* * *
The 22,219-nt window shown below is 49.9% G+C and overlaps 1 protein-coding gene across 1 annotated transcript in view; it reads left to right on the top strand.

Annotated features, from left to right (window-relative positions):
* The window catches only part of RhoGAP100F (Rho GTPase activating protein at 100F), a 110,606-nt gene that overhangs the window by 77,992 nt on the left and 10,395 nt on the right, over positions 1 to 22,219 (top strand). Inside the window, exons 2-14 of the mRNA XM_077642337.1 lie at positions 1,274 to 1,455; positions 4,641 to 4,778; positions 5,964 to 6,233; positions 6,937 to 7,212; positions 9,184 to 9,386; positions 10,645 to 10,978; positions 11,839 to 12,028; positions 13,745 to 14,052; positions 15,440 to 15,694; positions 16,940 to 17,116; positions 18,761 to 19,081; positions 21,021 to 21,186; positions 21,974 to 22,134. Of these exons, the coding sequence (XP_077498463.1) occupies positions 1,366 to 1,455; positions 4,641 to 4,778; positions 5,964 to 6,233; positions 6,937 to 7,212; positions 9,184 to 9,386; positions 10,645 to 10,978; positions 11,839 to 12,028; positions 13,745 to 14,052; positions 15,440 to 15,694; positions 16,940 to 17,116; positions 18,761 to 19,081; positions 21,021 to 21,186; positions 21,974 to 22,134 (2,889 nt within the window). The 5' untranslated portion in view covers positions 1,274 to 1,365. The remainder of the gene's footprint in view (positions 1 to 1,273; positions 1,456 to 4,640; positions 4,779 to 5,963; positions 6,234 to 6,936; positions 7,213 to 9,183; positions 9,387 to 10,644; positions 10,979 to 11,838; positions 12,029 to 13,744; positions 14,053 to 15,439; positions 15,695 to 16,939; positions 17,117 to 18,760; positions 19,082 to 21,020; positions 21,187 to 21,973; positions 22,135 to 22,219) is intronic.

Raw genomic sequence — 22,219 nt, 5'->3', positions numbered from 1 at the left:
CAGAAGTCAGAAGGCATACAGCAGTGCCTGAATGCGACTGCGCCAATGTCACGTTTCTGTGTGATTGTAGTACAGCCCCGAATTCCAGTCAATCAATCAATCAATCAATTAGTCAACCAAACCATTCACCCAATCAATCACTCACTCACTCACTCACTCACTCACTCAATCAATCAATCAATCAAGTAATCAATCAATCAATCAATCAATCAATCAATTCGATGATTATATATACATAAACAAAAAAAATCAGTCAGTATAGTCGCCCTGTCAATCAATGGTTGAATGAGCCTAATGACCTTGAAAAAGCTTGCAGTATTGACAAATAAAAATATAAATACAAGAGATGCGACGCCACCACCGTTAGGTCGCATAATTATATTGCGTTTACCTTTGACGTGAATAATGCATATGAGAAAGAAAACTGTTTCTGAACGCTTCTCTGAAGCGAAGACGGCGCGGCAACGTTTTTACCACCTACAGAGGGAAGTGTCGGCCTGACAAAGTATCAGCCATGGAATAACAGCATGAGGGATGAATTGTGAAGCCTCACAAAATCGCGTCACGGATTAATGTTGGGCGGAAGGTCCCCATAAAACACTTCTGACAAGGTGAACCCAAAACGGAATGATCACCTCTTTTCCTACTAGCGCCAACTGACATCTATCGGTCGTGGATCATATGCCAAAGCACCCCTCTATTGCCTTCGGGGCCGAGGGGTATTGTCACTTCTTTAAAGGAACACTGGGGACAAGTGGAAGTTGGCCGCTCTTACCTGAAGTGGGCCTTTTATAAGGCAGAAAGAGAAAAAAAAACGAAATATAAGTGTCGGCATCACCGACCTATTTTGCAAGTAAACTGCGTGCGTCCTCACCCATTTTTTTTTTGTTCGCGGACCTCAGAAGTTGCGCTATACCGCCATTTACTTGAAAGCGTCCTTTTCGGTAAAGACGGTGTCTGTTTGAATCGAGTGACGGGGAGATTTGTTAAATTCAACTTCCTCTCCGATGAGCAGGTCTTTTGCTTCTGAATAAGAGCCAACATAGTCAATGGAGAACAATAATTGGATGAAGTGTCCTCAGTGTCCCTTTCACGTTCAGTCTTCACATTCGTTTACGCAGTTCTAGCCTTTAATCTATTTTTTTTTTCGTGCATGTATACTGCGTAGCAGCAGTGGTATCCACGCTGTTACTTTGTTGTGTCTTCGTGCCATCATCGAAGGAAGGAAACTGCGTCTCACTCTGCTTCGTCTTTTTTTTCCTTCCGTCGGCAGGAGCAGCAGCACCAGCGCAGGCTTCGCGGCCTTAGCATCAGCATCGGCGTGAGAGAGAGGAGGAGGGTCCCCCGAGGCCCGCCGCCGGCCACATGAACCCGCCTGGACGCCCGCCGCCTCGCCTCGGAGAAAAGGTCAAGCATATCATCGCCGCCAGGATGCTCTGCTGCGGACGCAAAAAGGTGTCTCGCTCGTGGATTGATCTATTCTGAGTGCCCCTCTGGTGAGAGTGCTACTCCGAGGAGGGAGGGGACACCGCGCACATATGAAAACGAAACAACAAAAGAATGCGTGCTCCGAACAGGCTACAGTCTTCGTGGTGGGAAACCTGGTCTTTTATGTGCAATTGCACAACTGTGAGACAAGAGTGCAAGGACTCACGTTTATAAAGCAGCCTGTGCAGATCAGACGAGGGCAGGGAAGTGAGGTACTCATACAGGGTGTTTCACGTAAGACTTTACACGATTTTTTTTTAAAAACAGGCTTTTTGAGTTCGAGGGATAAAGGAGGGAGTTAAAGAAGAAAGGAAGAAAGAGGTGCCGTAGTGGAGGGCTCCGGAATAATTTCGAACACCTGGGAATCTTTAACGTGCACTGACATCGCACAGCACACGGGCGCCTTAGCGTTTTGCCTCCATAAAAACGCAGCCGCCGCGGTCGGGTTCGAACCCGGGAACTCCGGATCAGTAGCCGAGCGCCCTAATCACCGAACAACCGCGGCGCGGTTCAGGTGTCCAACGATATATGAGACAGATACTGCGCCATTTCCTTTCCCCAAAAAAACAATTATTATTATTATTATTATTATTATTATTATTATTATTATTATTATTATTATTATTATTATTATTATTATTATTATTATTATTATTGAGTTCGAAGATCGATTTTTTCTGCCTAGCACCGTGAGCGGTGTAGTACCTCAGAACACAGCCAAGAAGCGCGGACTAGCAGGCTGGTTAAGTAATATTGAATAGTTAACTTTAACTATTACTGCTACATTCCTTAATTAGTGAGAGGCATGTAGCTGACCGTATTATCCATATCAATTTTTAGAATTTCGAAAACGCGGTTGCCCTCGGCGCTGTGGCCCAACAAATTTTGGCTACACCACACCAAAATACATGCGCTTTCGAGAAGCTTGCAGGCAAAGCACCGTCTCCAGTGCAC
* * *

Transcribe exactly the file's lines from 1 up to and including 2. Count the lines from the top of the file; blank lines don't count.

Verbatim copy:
The 22,219-nt window shown below is 49.9% G+C and overlaps 1 protein-coding gene across 1 annotated transcript in view; it reads left to right on the top strand.

Annotated features, from left to right (window-relative positions):